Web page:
7-17-18 VERMONT: We finally have a rainy day. The trip back from Québec was uneventful. The dogs all survived their vacation at the kennel in Orford. The public works crew has been here clearing the culvert and making a deep ditch on our side of the road. The pasture was mowed. I love how it looks when mowed, but I also, ambivalently, love how it looks with the wild flowers in bloom. Fortunately it all grows back.

The corn is forming tassels and silk. We are picking Sun Sugar Tomatoes, a cherry tomato, the full size tomatoes are just starting to ripen. A few blueberries are blue.

New blooms: first phlox, tiger lily, summer azalea, pickerel-weed, another meadow rue, another asclepias, evening primrose.


Another Hybrid Daylily.

Bushnell Game Cam caught this young buck before the pasture was mowed.

Sitting for a portrait, for a brief moment.

Monarch, female, I think.

Freshly mowed pasture. I love how the pasture looks mowed, but I also miss the wild flowers and the unmowed look, a quandry.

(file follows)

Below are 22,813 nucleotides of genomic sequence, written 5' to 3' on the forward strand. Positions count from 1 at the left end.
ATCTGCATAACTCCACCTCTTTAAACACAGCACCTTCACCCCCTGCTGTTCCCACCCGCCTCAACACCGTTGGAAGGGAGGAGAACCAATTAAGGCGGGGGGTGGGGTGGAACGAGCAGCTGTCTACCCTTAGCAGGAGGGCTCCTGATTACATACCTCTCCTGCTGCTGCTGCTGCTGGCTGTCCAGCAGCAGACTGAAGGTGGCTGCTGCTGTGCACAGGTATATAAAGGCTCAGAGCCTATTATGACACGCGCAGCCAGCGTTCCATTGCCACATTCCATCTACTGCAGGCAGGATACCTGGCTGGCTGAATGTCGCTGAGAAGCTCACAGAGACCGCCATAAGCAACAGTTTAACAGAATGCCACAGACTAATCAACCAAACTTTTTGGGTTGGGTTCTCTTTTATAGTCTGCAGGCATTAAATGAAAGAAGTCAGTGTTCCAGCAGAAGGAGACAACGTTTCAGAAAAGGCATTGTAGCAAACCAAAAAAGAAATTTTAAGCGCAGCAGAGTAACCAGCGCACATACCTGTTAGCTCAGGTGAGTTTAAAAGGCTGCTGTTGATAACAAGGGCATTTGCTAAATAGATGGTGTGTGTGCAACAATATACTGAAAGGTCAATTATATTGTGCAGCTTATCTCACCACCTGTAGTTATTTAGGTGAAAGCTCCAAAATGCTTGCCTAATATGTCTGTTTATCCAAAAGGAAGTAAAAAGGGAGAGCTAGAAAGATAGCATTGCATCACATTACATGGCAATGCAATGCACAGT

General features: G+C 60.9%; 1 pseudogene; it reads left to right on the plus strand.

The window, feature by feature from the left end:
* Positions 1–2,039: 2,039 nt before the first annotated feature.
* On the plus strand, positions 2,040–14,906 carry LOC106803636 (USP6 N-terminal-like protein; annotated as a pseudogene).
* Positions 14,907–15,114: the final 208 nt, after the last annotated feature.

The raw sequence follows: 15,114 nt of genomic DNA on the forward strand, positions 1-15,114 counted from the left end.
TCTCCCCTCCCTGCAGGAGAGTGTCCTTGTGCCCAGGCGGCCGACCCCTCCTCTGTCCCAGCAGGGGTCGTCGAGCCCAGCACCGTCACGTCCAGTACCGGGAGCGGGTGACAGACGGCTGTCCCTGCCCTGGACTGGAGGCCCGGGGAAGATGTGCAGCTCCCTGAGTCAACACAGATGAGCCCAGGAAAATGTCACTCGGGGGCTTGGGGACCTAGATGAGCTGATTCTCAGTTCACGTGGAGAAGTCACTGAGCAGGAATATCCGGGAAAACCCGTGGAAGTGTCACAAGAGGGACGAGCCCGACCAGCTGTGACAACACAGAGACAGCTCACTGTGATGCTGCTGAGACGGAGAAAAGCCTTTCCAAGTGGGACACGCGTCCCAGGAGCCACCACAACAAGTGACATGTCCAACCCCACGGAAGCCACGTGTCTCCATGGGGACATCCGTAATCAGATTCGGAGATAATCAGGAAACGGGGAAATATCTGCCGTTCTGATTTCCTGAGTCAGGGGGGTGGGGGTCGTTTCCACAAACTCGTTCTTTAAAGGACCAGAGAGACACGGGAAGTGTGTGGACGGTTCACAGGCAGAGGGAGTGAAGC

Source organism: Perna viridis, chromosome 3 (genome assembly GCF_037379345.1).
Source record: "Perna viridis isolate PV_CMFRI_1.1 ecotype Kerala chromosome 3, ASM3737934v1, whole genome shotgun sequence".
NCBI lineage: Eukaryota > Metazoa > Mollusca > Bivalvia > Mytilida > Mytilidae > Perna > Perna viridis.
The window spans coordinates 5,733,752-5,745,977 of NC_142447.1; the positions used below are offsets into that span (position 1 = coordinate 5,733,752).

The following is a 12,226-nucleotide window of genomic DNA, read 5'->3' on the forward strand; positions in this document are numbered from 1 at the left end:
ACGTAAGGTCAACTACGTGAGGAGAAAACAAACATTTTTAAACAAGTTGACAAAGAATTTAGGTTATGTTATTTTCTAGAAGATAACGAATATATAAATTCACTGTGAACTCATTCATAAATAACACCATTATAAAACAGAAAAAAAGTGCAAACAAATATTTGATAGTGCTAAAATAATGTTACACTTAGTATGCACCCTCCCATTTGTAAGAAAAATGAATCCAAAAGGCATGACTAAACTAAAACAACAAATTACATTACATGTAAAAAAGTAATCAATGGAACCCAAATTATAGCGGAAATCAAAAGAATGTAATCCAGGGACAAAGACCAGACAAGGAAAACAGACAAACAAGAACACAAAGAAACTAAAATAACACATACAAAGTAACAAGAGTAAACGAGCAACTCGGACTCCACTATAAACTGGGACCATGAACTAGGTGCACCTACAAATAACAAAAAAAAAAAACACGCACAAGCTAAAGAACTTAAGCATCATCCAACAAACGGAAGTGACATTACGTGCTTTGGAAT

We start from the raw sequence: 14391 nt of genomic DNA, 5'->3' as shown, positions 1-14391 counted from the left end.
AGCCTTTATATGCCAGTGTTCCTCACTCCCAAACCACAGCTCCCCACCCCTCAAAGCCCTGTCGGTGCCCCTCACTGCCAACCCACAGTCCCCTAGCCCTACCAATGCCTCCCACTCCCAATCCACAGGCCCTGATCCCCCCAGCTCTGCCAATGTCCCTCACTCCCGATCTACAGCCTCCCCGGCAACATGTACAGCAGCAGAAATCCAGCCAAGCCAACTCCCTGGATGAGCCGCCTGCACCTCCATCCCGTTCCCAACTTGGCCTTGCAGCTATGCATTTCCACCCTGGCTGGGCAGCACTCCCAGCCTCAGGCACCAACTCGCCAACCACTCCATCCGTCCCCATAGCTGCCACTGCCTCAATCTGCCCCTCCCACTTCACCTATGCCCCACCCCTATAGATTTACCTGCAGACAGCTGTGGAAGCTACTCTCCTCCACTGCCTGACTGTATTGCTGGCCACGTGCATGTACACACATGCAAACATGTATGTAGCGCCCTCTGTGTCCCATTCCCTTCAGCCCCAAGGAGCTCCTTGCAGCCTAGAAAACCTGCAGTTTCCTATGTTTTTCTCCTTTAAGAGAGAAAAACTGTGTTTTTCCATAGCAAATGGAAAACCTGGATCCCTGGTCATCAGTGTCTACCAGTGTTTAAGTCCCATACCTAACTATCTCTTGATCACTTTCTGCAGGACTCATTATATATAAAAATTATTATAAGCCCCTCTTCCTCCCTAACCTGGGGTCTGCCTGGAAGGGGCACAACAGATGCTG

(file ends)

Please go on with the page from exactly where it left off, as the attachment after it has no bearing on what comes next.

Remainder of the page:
Sulfur Butterfly.

Thursday, July 12, 2018

Québec II

7-12-18 QUÉBEC CITY, CANADA: Today we walked west from the Chateau Frontenac up hill on the Grande Allée Est, which became the Grande Allée Ouest as we walked west. The street is home to countless hotels and restaurants and a Festival lasting for several weeks with nightly music shows with major performers.

After the city gate, a remnant from the days when cities had walls and gates, the street is wider and the restaurants sprawl out on the sidewalk. The buildings changed from stone to brick as we continued uphill, and became mixed commercial and residential with occasional government agencies. We detoured into the series of parks and gardens along the cliffs above the St. Lawrence River.